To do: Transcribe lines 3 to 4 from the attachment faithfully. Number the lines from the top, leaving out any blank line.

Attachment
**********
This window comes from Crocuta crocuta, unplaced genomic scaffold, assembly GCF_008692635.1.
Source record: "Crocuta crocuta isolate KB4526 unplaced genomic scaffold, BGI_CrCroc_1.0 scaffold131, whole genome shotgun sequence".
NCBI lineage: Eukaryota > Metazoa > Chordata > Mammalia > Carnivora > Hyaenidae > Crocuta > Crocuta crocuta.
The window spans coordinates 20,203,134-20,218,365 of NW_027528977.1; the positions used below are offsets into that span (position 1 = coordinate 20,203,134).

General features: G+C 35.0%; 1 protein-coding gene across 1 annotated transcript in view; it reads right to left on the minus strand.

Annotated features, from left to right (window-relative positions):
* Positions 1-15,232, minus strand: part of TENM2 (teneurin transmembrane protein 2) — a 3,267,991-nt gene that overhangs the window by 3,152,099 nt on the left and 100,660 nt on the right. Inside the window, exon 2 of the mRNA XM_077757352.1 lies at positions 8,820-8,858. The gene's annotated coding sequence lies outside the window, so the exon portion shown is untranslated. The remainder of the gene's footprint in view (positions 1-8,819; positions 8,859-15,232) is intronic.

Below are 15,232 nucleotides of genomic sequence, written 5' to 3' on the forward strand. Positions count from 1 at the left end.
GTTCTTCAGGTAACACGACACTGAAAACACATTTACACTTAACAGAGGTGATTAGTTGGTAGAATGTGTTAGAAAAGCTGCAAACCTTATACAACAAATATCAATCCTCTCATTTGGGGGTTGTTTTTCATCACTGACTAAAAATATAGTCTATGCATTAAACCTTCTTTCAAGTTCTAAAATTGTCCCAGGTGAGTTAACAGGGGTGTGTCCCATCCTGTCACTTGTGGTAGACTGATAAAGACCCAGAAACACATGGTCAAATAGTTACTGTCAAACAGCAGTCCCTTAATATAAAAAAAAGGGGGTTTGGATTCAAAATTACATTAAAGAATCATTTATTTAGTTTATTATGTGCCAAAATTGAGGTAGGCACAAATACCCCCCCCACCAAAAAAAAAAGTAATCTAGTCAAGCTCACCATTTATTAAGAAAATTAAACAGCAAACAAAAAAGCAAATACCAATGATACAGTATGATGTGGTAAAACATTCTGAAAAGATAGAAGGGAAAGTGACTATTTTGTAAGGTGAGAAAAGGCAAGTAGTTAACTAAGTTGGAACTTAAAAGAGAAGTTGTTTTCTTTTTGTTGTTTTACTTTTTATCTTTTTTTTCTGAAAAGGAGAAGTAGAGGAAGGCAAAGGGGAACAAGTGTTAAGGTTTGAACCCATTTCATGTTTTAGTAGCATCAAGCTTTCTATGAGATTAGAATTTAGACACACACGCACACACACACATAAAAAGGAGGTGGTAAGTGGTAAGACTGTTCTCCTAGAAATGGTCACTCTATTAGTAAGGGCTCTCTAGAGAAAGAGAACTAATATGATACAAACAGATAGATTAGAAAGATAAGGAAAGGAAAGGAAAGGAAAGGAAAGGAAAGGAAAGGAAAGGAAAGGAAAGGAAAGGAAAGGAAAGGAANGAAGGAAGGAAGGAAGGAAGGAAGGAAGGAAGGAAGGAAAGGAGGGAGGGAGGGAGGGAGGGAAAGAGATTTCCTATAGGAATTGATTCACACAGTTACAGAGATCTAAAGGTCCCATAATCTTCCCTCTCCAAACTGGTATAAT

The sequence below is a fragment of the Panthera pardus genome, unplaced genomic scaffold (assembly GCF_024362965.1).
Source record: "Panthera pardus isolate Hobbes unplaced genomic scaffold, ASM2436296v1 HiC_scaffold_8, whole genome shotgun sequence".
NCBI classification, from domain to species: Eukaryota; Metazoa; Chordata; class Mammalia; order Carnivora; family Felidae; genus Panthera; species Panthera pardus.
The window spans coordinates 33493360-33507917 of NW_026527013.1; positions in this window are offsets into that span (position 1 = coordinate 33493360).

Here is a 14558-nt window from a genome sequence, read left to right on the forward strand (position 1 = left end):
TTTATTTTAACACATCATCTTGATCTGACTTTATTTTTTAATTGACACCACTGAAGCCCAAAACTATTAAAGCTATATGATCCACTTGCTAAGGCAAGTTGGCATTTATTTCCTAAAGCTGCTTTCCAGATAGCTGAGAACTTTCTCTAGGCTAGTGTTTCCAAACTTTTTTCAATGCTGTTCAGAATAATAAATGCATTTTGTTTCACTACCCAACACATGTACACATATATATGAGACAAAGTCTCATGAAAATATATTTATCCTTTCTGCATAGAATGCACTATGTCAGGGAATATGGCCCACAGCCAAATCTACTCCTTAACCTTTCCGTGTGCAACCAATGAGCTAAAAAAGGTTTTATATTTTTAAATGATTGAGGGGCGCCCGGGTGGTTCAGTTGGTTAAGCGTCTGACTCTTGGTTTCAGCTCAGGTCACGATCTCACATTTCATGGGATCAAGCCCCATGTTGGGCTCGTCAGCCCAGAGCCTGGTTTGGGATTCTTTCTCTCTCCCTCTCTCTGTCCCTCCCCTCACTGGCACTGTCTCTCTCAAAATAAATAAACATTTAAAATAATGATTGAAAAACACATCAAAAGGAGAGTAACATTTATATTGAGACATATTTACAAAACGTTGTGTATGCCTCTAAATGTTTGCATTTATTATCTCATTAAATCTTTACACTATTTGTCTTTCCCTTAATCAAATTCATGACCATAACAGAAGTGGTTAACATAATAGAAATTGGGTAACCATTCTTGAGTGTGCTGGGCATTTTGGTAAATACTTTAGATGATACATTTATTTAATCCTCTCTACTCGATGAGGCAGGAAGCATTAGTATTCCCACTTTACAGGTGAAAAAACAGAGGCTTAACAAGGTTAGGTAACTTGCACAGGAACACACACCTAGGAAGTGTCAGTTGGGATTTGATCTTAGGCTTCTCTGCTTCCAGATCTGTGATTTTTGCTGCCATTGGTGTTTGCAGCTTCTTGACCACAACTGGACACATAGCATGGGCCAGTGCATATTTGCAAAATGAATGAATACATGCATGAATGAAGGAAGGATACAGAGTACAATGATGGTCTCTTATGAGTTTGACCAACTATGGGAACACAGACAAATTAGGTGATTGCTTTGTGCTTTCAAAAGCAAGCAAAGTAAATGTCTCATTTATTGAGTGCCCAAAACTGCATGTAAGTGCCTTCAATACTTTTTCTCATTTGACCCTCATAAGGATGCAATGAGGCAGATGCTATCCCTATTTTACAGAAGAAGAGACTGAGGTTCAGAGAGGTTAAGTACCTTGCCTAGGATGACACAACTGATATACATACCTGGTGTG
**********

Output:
NCBI lineage: Eukaryota > Metazoa > Chordata > Mammalia > Carnivora > Hyaenidae > Crocuta > Crocuta crocuta.
The window spans coordinates 20,203,134-20,218,365 of NW_027528977.1; the positions used below are offsets into that span (position 1 = coordinate 20,203,134).